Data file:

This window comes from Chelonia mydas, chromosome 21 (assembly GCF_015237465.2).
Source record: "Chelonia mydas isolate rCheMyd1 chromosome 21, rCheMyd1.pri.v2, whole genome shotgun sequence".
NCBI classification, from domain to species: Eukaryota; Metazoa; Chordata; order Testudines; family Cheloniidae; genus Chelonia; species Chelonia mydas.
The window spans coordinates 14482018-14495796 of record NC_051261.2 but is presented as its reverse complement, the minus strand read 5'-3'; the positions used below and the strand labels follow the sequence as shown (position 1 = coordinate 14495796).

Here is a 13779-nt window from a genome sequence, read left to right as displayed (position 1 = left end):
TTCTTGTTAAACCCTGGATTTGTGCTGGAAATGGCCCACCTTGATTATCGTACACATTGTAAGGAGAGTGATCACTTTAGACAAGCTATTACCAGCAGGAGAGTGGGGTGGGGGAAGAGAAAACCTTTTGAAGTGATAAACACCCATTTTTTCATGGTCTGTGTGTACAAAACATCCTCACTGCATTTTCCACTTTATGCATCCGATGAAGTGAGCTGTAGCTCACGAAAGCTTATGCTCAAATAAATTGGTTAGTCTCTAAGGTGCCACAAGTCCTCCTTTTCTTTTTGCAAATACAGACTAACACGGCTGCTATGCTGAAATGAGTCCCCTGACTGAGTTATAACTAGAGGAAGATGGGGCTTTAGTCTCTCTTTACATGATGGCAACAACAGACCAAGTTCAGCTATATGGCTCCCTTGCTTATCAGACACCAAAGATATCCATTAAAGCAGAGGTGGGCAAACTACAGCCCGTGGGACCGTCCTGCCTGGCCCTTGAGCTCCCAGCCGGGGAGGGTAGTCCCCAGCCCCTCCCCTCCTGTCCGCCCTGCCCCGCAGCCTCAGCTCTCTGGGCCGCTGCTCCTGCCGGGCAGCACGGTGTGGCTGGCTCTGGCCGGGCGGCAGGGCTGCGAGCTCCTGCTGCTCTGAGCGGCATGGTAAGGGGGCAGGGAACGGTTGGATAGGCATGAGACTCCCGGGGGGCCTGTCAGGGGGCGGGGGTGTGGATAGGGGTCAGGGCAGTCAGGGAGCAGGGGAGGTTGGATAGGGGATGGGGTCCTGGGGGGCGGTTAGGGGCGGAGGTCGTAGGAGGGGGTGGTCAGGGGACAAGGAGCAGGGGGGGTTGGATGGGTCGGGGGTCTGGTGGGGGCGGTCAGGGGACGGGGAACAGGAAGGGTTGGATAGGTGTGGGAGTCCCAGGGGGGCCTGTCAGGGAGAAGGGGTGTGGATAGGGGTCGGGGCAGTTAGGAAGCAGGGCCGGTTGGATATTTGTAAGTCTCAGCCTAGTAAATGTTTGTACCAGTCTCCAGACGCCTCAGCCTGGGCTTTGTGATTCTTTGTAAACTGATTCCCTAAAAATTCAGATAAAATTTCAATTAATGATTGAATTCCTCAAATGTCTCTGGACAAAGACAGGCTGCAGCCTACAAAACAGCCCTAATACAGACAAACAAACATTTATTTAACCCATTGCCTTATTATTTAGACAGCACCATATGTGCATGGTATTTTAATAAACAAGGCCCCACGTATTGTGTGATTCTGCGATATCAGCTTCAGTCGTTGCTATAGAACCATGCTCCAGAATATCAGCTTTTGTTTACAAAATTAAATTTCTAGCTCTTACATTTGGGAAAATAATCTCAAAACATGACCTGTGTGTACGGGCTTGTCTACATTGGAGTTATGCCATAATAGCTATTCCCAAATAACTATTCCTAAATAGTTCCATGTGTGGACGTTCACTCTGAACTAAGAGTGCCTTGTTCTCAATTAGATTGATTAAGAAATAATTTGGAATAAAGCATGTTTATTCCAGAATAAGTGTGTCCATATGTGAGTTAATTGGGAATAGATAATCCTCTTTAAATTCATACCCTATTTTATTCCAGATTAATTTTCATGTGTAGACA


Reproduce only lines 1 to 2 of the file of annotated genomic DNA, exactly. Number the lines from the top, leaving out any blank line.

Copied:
This window comes from Chelonia mydas, chromosome 21 (assembly GCF_015237465.2).
Source record: "Chelonia mydas isolate rCheMyd1 chromosome 21, rCheMyd1.pri.v2, whole genome shotgun sequence".